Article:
Our study is the first to our knowledge to examine relationships between perceived capacity to address social needs and PCP burnout, an important indicator of professional well-being that powerfully impacts patients' experiences of care.39 Primary care practices across the country are beginning to incorporate PCP and staff experience as key quality metrics and actively exploring strategies to improve PCP and staff morale and reduce burnout.7,12 It is also important to further explore what role primary care settings and providers should play in addressing patients' social needs and social determinants of health, whether at the individual patient level or social-environmental level, and how they can best leverage local partnerships with public health and social service agencies. While further investigation is needed to better understand the relationships between clinic capacity to address social needs and burnout, our findings suggest that organizational and clinic-level investments in resources to assist PCPs in addressing patients' social needs may influence professional well-being. [End Page 424]
J. NWANDO OLAYIWOLA served as the Director of the University of California San Francisco's Center for Excellence in Primary Care at the time of this study, and is currently the Chief Clinical Transformation Officer at RubiconMD and Associate Clinical Professor of Family & Community Medicine at UCSF. RACHEL WILLARD-GRACE is currently the Interim Director and Research Manager of the University of California San Francisco's Center for Excellence in Primary Care. KATE DUBÉ recently completed her Master's in Social Welfare at the University of California, Berkeley. DANIELLE HESSLER is an Associate Professor in the Department of Family & Community Medicine at University of California, San Francisco. REBECCA SHUNK is a Professor of Clinical Medicine in the UCSF Department of Medicine as well as the Associate Chief of Staff for Education and Co-Director of the Center of Excellence in Primary Care Education at the San Francisco Veterans Affairs Medical Center. KEVIN GRUMBACH is the Hellman Endowed Professor & Chair of the University of California, San Francisco's Department of Family Medicine, and Vice President for Population Health for UCSF Health. LAURA GOTTLIEB is Associate Professor-in-Residence in the University of California, San Francisco's Department of Family Medicine, and the Director of the Social Interventions Research and Evaluation Network (SIREN) at the Center for Health & Community at UCSF.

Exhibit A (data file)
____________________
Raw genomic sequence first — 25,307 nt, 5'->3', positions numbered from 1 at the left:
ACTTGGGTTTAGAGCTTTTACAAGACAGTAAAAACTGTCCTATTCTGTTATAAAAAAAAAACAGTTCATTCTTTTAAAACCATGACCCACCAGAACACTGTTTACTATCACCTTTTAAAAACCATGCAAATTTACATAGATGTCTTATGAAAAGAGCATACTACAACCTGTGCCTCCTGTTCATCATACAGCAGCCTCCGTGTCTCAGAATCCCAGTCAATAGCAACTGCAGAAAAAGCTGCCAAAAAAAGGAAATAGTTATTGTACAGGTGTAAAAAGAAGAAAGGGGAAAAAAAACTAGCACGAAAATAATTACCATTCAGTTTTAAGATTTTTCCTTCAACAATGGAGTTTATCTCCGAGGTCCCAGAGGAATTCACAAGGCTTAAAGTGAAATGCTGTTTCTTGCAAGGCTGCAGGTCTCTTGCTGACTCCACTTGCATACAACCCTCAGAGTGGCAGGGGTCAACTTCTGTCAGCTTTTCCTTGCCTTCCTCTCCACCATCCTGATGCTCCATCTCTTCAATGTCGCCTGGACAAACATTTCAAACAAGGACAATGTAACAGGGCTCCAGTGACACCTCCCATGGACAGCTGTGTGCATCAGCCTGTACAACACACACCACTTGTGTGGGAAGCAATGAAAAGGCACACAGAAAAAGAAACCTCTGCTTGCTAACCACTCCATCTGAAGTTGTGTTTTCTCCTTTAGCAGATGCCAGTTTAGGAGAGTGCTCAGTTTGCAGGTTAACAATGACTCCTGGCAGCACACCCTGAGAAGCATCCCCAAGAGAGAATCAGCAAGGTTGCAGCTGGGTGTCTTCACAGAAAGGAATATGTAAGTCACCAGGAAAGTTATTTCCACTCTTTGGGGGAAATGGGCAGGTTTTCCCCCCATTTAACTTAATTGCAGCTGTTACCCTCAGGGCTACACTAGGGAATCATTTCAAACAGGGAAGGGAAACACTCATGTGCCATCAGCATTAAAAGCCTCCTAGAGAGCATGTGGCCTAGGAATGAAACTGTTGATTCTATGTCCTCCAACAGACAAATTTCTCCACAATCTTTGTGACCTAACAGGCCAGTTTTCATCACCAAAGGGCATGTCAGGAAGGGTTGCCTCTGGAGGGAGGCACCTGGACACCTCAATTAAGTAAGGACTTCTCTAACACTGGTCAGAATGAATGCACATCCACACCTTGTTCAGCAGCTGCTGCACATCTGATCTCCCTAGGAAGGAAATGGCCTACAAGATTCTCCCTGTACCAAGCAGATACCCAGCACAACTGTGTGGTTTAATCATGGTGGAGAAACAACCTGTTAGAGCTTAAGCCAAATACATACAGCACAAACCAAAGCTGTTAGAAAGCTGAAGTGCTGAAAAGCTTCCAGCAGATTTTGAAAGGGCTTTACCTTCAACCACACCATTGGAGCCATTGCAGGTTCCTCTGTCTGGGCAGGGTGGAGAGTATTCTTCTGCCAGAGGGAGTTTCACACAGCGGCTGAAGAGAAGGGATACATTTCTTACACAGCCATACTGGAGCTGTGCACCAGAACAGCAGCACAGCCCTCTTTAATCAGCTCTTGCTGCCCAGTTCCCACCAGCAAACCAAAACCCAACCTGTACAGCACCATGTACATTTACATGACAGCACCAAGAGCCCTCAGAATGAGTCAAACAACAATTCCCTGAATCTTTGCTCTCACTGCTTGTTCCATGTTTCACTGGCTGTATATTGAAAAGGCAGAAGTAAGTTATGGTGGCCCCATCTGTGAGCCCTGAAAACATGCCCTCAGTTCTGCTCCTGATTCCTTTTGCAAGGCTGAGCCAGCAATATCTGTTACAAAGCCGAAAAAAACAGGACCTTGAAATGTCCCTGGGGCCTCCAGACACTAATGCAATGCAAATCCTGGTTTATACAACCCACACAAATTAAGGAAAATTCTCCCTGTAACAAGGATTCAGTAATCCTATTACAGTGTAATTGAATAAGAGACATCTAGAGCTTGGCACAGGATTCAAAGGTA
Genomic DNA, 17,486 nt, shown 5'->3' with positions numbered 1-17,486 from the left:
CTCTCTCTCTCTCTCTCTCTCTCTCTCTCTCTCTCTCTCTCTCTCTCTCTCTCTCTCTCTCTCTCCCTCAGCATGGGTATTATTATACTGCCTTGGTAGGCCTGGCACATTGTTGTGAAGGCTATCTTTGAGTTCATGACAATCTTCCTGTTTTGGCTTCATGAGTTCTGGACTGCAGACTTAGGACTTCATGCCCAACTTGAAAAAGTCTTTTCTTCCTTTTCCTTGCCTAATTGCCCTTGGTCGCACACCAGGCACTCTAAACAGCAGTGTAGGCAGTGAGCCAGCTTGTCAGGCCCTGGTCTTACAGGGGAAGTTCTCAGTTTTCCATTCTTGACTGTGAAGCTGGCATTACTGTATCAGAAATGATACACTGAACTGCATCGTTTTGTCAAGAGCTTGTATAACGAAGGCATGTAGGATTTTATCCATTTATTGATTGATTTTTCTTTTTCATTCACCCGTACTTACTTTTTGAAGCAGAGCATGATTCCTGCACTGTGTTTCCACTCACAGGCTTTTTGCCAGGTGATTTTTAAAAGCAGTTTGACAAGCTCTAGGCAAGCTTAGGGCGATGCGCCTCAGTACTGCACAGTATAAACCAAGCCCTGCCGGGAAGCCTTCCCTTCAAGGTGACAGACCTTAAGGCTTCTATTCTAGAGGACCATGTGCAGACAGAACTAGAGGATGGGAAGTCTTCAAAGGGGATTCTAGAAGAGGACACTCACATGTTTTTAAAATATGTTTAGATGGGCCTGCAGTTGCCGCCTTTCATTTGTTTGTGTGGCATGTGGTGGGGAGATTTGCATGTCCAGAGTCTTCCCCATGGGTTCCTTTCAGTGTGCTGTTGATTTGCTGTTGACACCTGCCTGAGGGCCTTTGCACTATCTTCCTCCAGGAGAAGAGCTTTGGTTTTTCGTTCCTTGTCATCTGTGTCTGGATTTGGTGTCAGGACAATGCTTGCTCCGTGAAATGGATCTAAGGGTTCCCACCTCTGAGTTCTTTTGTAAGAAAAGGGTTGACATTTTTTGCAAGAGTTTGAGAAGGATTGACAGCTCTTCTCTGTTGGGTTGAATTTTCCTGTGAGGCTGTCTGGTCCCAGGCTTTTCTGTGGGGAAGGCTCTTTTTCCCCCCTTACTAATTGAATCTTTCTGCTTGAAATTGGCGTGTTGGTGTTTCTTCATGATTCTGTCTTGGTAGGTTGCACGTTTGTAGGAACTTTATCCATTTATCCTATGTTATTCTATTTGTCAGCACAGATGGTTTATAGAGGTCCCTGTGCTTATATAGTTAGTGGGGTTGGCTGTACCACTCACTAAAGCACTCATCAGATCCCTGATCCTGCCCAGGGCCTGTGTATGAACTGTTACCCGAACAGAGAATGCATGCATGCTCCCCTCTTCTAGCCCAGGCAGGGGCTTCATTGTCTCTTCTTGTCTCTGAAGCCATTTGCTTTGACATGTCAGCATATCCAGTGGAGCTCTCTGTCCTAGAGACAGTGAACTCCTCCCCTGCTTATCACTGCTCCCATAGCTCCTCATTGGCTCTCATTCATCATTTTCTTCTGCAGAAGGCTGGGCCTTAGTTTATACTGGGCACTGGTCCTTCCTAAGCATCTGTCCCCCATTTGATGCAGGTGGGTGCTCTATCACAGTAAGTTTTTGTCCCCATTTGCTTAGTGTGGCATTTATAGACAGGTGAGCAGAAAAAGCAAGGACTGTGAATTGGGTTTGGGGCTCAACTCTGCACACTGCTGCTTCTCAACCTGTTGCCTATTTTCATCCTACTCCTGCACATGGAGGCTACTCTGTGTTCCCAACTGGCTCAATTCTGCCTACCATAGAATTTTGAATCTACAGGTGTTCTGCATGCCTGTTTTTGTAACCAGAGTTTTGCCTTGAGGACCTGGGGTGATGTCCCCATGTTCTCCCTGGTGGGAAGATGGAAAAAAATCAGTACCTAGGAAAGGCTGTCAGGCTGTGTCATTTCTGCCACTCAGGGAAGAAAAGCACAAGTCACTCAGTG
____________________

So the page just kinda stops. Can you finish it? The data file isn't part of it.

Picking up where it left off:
Contributors—the authors would like to thank Ms. Victoria Chen and Ms. Margae Knox of the UCSF Center for Excellence in Primary Care of the Department of Family and Community Medicine for their editorial and graphical assistance in the preparation of this manuscript. Funding Source—the authors would like to acknowledge the Hellman Foundation for their funding for this study. Prior presentations—portions of this work were presented at the UCSF Department of Family and Community Medicine Annual Colloquium in San Francisco, CA in May 2015 and the North American Primary Care Research Group Meeting in Cancun, Mexico in October 2015.
Appendix 1. Survey Questions on Social Needs
Addressing social needs:
This section is designed to understand your ability to address the social needs of your patients. Social needs include housing security and habitability; food security; financial assistance and employment benefits; transportation; childcare; utility assistance; and legal services.
|Strongly disagree||Strongly agree|
|I am comfortable asking about patients' social needs (e.g., housing, food, childcare) as part of their primary care.||1||2||3||4||5||6||7||8||9||10|
|It is as important to address patients' social needs as it is to address their medical needs in primary care.||1||2||3||4||5||6||7||8||9||10|
|I have the skills to address the social needs of patients through connecting them with resources, dedicated staff, or tools.||1||2||3||4||5||6||7||8||9||10|
|My clinic has the resources, such as dedicated staff, community programs, resources or tools to address patients' social needs.||1||2||3||4||5||6||7||8||9||10|